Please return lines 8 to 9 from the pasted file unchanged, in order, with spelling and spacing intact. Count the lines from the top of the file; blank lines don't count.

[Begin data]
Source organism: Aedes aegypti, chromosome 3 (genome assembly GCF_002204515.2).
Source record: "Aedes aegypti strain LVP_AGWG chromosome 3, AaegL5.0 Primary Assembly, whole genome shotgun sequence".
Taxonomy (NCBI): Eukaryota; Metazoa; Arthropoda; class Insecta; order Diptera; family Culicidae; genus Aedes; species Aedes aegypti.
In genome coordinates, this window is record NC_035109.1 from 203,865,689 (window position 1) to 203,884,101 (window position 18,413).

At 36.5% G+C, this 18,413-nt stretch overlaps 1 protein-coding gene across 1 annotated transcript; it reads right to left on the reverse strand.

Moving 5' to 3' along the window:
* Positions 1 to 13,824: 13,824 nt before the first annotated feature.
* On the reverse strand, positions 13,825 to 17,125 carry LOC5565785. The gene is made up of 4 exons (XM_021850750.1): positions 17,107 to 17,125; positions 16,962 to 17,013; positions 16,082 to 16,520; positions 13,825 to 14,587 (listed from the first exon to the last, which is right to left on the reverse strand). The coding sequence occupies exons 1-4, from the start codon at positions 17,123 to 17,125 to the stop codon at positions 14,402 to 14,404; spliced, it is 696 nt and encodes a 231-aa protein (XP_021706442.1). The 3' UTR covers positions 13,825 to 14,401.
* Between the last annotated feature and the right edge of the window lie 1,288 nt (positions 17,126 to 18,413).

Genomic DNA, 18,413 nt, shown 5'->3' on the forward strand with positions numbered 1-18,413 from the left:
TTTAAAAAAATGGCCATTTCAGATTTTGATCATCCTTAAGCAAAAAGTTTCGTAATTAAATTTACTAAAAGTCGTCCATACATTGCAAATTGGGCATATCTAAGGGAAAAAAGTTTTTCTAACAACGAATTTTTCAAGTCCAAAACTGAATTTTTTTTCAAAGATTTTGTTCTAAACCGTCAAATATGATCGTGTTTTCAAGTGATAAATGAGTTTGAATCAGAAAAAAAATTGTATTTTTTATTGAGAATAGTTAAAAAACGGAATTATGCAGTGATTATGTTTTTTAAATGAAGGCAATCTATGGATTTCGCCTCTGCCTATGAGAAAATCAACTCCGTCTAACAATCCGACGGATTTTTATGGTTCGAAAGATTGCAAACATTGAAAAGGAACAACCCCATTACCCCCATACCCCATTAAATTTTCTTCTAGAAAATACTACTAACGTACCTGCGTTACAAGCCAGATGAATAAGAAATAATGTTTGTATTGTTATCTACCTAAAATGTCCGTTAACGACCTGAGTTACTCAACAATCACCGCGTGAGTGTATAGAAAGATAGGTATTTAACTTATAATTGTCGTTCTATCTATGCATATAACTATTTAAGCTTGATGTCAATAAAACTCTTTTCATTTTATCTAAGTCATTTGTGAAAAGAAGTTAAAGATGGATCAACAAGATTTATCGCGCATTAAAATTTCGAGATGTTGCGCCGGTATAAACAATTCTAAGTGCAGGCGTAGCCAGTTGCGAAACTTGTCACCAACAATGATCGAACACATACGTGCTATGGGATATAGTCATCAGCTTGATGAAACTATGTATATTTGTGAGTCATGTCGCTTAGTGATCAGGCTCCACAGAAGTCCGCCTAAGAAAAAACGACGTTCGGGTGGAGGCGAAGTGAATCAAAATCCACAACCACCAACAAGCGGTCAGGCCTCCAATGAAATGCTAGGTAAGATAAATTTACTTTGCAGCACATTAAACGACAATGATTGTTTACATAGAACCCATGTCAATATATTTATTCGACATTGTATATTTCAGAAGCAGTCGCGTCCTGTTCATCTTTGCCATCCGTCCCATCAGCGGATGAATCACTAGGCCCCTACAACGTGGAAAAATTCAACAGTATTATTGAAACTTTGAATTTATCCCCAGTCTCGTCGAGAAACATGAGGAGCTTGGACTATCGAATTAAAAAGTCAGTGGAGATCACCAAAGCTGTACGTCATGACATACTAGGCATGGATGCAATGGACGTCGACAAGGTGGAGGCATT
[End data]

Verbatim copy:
* On the reverse strand, positions 13,825 to 17,125 carry LOC5565785. The gene is made up of 4 exons (XM_021850750.1): positions 17,107 to 17,125; positions 16,962 to 17,013; positions 16,082 to 16,520; positions 13,825 to 14,587 (listed from the first exon to the last, which is right to left on the reverse strand). The coding sequence occupies exons 1-4, from the start codon at positions 17,123 to 17,125 to the stop codon at positions 14,402 to 14,404; spliced, it is 696 nt and encodes a 231-aa protein (XP_021706442.1). The 3' UTR covers positions 13,825 to 14,401.
* Between the last annotated feature and the right edge of the window lie 1,288 nt (positions 17,126 to 18,413).